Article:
Amidst all the media calls for a sugar tax, significant events have been unfolding in Whitehall which could have a major impact on the future of public health strategy - and the role of the industry in facing up to the obesity crisis.
The Grocer’s revelation today that ministers have ordered Public Health England (PHE) to hold back its Sugar Reduction Strategy, so that it can be absorbed into a far broader Childhood Obesity Strategy in the autumn, is a clear declaration of intent.
Ministers, it seems, do not want a repeat of the events in June last year, when on the back of a draft Scientific Advisory Committee on Nutrition (SACN) report, PHE came up with a sweeping series of anti-sugar measures it wanted to explore.
The coalition government appeared to be caught on the hop, while PHE ran with an agenda that some in the sector believed to be alarmingly anti-food industry.
Since then, PHE has been drawing up proposals for a range of measures, including a clampdown on advertising to children, measures to force supermarkets to do more on healthy promotions and, whisper it quietly in the corridors of power, the feasability of a sugar tax.
Some of the above will, no doubt, chime with the government’s plans when it releases its strategy in the autumn. Senior food industry sources are resigned to a major crackdown on marketing and promotions, but also believe new goals could be achieved by toughening existing codes.
Other elements, especially any hint of a sugar tax, go too far for the appetite of a government still scarred by the pasty tax fiasco, especially a government that was proclaimed their desire to roll back red tape.
The last thing ministers want is for PHE, which after all is an executive body of the DH, to start setting out policies before ministers have the chance to rubber stamp them.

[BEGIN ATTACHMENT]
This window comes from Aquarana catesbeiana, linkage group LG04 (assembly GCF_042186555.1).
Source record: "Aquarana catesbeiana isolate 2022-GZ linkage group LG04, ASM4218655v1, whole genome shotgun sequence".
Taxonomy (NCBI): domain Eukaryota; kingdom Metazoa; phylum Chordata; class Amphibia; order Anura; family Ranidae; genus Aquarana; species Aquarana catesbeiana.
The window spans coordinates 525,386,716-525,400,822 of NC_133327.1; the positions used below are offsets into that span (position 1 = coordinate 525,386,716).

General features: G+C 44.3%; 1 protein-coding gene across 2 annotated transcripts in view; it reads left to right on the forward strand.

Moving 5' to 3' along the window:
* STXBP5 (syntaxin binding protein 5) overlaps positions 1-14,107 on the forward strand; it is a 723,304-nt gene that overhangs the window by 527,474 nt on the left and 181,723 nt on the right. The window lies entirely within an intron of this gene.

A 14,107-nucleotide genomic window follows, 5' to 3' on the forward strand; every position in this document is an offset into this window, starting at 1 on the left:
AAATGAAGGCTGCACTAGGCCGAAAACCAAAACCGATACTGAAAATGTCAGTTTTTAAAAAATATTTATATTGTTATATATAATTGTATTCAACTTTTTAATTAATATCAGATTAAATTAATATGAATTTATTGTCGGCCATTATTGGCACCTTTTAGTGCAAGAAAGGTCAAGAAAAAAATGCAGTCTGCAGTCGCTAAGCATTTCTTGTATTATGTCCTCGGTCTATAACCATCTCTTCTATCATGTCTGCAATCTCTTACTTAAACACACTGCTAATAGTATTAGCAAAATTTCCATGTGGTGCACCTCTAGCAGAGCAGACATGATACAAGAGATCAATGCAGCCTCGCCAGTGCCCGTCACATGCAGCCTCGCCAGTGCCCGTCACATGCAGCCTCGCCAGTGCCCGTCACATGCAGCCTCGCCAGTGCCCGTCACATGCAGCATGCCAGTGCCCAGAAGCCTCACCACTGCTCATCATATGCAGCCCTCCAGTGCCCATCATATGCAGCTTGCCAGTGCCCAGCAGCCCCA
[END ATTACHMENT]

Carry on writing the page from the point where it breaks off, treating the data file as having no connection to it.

With the Grocer last week revealing the extent of the dietary change needed to hit the expected SACN recommendation, suggestions of the sort of clampdown envisaged by PHE are potentially very damaging for an industry the government pledged to support.
Sources at the DH today stressed that, while the government will toughen its language and call on the industry to go much further than it had under the Responsibility Deal, it still sees a partnership with industry as important.
Doubtless, the health lobby will accuse the DH of once again cosying up to big business, especially if the measures which eventually emerge in the autumn appear to lack teeth.
Another way of looking at it could be that, at last, the government is sorting out the mess of its public health policy.
It badly needs a joined up approach which looks at all the proven key causes of obesity and comes up with a framework of action that can achieve results.
Sugar reduction is clearly a part of the way forward, and reformulation will be at the centre of that framework, as will responsible marketing.
But overall calorie intake, the importance of exercise and perhaps most of all the need for measures to be achievable gradually, rather than with fanciful changes to diet, are just as important.
Rather than the chief executive of the NHS continuing to call for fiscal measures, which look like a complete non-starter, Cameron needs to lead an evidence-based programme of practical measures.
With that in mind, bringing PHE into line looks like a sensible start.